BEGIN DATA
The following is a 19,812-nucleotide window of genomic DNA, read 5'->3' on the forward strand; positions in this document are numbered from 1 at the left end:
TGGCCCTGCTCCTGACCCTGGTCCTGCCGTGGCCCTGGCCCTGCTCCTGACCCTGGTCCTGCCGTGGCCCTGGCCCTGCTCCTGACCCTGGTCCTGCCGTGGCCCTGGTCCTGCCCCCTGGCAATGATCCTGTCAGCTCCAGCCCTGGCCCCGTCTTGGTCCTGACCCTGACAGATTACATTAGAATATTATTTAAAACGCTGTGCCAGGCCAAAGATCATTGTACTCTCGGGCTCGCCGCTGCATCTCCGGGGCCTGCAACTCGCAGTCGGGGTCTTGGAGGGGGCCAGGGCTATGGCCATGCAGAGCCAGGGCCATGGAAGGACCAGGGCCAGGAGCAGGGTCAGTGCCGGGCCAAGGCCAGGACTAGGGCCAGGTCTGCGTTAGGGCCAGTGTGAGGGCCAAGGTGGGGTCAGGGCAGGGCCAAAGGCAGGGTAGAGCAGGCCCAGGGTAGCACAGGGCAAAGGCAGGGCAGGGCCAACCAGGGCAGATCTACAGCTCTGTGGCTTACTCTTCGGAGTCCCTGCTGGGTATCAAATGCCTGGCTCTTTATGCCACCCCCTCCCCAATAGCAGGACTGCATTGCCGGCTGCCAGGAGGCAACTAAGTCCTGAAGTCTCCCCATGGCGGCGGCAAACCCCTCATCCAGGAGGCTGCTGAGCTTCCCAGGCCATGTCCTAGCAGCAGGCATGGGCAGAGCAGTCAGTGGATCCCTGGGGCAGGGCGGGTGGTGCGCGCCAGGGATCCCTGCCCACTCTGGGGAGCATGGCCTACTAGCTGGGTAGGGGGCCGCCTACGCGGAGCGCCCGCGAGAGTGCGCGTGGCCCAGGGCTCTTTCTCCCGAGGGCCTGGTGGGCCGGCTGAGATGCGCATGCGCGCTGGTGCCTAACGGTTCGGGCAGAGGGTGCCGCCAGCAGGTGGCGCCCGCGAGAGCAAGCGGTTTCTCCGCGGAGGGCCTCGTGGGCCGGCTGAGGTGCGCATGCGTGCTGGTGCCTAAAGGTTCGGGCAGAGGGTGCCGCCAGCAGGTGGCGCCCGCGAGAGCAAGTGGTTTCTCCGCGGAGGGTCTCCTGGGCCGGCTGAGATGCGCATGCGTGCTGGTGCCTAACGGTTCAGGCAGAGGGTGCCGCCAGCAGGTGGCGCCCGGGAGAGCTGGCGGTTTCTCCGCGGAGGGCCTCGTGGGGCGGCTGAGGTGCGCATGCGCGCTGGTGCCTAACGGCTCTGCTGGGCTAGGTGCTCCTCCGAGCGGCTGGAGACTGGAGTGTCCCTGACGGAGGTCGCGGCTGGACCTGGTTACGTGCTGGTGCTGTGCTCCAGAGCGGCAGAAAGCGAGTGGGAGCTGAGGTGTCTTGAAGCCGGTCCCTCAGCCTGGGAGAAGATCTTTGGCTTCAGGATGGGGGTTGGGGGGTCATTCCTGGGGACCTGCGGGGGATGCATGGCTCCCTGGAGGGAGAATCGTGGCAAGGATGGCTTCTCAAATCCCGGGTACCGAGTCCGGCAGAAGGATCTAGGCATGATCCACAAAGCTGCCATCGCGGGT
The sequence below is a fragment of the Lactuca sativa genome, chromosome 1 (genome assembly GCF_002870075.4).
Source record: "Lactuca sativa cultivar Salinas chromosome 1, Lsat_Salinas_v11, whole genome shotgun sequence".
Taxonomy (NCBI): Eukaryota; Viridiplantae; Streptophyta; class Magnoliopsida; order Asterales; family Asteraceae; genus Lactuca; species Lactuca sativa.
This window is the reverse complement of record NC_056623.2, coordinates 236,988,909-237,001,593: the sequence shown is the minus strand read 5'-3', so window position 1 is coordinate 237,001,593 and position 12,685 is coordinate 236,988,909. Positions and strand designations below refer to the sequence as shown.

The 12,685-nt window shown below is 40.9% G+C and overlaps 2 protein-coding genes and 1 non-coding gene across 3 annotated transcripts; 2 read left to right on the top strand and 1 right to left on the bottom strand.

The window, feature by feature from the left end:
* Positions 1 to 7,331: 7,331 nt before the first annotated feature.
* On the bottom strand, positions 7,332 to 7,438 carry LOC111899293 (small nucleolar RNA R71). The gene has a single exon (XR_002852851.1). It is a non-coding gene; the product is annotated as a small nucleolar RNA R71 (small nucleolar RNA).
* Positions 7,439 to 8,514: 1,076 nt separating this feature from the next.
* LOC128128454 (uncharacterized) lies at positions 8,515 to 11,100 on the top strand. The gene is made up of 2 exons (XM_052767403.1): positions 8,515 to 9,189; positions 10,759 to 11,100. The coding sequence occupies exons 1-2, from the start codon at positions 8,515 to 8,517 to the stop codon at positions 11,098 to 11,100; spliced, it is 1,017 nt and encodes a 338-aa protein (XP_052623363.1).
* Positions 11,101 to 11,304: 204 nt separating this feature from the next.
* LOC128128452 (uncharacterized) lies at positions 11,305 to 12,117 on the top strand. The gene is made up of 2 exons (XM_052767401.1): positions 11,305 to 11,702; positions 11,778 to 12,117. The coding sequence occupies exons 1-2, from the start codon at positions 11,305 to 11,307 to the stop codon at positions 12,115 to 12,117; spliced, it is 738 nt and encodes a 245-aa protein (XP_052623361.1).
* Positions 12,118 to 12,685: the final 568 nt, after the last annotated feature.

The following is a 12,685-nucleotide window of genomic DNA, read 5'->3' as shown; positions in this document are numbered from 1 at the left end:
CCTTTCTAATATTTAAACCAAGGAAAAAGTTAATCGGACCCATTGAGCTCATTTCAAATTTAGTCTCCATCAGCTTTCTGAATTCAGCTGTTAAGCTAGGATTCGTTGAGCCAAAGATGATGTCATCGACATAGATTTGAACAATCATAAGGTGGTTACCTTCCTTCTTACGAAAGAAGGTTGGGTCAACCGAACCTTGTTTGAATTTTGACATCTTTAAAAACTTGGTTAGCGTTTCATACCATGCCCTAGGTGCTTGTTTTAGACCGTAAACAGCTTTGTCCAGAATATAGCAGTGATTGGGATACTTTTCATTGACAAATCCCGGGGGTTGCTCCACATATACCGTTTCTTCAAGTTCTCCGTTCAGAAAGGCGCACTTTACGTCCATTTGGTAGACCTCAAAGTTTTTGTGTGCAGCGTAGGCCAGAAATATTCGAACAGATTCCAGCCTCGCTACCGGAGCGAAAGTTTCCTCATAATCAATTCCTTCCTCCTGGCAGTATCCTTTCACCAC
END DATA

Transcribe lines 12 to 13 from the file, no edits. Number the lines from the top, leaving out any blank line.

* LOC128128454 (uncharacterized) lies at positions 8,515 to 11,100 on the top strand. The gene is made up of 2 exons (XM_052767403.1): positions 8,515 to 9,189; positions 10,759 to 11,100. The coding sequence occupies exons 1-2, from the start codon at positions 8,515 to 8,517 to the stop codon at positions 11,098 to 11,100; spliced, it is 1,017 nt and encodes a 338-aa protein (XP_052623363.1).
* Positions 11,101 to 11,304: 204 nt separating this feature from the next.